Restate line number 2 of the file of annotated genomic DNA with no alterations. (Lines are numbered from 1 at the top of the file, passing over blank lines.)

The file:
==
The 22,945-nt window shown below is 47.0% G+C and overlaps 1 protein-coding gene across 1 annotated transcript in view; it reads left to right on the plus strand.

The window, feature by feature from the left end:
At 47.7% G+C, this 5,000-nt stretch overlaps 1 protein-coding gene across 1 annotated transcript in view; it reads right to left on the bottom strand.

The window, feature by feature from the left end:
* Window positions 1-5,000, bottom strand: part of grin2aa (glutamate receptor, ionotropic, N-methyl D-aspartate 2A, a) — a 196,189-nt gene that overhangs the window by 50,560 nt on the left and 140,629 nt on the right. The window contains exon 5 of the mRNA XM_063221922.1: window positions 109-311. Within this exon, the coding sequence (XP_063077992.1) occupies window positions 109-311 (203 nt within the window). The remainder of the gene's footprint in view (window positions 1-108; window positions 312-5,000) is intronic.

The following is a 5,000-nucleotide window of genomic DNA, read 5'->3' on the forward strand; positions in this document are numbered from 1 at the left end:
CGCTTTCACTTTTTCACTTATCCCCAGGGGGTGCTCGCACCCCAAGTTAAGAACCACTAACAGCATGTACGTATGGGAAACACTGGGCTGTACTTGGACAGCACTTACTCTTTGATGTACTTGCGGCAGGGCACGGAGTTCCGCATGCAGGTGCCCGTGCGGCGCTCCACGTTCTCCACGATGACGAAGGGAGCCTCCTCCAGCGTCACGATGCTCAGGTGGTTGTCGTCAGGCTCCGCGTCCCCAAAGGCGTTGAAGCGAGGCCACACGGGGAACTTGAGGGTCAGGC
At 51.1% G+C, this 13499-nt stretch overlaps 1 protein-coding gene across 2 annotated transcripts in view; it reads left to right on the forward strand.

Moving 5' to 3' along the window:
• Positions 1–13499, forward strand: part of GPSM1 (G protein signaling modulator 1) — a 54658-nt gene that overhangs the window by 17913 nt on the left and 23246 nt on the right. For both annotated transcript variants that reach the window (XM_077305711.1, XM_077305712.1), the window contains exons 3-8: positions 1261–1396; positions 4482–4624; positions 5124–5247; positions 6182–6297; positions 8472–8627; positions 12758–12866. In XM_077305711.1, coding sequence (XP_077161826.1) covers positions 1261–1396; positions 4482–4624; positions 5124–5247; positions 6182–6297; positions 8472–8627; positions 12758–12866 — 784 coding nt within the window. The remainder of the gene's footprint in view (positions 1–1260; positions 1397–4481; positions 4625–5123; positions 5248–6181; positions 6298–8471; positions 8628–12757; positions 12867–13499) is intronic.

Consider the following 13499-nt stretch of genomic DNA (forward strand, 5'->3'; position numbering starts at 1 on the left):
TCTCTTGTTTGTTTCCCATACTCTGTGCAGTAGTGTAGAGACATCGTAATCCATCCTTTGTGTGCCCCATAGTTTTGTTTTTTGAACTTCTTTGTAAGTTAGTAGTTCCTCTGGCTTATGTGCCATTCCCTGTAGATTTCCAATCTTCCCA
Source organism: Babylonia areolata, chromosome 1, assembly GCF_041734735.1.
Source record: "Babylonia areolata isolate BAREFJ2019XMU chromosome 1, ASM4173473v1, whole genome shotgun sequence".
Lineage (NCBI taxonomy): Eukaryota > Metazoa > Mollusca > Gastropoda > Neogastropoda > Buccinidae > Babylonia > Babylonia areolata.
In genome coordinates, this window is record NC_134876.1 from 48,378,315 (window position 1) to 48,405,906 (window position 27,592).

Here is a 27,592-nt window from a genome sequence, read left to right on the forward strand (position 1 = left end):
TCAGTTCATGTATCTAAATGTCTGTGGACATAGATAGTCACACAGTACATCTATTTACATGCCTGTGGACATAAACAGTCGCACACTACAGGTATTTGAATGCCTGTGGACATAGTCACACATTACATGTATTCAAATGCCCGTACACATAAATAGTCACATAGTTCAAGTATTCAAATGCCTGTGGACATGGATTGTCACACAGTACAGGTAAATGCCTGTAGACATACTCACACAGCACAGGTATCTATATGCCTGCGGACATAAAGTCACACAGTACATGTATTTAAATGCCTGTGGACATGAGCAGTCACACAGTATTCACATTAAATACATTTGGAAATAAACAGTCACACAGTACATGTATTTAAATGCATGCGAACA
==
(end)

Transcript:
The window, feature by feature from the left end: